We’ve written at length about the IRS moving past UBS and Swiss accounts and focusing on other banks world-wide. We’ve pointed out that non-compliant accounts in India are being targeted, see here.
On April 7, 2011, the Department of Justice (DOJ) asked a Federal Court in California to issue a “John Doe Summons” against HSBC which asks for the names of US taxpayers with accounts at HSBC in India.
Here are various reports:
What can we take away from this latest development:
1. The IRS crackdown is world-wide. Although traditionally, countries such as Switzerland, Cayman Islands, Jersey, Guernsey and various others were considered to be “tax haven” jurisdictions, the IRS investigation is broad and world-wide and now covers India. India, as we know, is an American ally with a stable democracy, a strong economy and is not known as a tax haven. Nevertheless, it is an IRS target.
2. As we’ve written, banking secrecy no longer exists. See our article, “The Death of Bank Secrecy”, here.
3. The “John Doe Summons” is an important, effective weapon for prosecutors to uncover once-“secret” banking information from foreign financial institutions. UBS settled civil and criminal tax fraud charges by DOJ, and Swiss banking secrecy ultimately ended, as a result of the John Doe summons served against UBS. It was once thought that without actual names of account holders and account numbers, prosecutors could not obtain information from foreign banks. The success of the John Doe summons against UBS proved otherwise. Now, a broad class of account holders, not identified specifically other than “Americans with accounts at HSBC”, are vulnerable to discovery and prosecution by the government.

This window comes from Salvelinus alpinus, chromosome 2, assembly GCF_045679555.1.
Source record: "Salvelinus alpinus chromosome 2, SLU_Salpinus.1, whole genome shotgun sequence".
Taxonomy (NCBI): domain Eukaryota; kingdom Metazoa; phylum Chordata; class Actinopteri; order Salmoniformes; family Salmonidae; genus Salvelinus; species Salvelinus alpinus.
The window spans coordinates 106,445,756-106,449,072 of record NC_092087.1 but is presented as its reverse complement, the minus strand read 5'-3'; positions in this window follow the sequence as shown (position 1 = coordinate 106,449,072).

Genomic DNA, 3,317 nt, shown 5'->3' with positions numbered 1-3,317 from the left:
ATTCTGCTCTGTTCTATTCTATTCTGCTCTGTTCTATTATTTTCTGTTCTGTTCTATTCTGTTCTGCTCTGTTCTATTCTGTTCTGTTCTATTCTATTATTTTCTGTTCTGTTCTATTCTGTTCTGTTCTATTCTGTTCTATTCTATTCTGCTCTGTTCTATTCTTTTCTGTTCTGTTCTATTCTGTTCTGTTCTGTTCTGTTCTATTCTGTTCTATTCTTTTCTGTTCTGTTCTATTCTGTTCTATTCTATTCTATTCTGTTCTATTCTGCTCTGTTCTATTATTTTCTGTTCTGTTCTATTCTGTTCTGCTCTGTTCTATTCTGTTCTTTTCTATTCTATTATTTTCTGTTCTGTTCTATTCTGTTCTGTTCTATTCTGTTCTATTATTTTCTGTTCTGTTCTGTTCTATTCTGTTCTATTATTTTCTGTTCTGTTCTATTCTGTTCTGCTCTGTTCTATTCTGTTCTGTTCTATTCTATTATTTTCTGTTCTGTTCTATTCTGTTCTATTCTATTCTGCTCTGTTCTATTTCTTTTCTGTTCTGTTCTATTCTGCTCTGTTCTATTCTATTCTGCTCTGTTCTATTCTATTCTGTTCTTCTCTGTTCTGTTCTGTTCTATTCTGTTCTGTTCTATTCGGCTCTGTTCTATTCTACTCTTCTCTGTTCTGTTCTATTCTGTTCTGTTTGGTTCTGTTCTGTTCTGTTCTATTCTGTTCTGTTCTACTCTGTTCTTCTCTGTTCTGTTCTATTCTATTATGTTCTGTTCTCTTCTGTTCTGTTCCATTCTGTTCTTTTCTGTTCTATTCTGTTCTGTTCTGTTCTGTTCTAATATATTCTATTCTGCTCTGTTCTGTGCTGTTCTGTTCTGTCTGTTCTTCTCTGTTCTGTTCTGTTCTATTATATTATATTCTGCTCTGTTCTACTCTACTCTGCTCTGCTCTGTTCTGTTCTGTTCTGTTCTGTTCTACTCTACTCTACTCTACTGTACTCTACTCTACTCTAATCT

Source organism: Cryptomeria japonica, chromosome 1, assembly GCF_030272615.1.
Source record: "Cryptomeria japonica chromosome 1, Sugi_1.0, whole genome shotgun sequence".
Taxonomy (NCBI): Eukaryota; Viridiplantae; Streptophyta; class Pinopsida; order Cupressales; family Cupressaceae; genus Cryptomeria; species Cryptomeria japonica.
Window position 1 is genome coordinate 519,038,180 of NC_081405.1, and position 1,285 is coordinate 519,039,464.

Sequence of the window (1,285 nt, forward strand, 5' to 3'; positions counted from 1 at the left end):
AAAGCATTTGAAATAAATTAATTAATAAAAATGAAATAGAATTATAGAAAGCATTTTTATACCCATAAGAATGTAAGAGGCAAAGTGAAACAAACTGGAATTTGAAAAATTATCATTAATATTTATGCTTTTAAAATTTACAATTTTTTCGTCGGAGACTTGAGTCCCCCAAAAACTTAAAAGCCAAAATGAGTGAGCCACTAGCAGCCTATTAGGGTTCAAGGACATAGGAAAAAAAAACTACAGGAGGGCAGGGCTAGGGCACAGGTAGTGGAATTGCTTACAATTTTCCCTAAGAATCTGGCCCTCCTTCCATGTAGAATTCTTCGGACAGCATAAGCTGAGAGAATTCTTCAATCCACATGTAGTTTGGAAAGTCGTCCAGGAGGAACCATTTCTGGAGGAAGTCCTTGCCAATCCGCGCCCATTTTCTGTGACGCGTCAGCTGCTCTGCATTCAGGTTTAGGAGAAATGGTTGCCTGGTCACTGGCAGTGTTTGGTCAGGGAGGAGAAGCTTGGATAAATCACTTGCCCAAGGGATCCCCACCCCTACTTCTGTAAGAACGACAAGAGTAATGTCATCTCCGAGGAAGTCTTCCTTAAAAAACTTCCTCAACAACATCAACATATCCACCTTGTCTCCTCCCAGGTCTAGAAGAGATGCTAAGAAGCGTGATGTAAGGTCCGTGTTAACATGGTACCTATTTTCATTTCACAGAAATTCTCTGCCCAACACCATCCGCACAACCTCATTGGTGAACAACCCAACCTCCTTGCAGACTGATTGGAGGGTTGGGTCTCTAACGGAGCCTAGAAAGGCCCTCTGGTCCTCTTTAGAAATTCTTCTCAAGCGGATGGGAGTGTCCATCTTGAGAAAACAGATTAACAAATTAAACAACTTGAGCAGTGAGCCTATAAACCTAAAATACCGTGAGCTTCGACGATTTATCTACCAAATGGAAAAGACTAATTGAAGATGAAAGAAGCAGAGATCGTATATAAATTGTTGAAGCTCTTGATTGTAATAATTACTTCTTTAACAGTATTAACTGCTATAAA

4. Given HSBC’s sizeable presence in the US – – branches in the US, employees in the US, assets in the US and a lucrative banking license in the US – – it is clearly within the jurisdiction of the US courts. HSBC, like UBS before it, will likely cooperate and, sooner or later, provide the requested banking data to US authorities.
5. All of the above again goes to show that American taxpayers with non-compliant foreign accounts, whether in India or elsewhere, should take steps to bring those accounts into tax compliance. In February, the IRS announced a new Offshore Voluntary Disclosure Initiative (OVDI) that ends on August 31, 2011. Americans with non-compliant foreign accounts should take heed of the IRS and DOJ prosecutions and consult with a tax lawyer. If the IRS obtains the account information first (for example, as a result of a John Doe Summons, audit, investigation, whistle blower or otherwise), then a taxpayer’s disclosure will be considered untimely and will be rejected, in which case the full range of penalties will apply, including criminal prosecution. As we’ve advised in the past, see us before the IRS comes to you.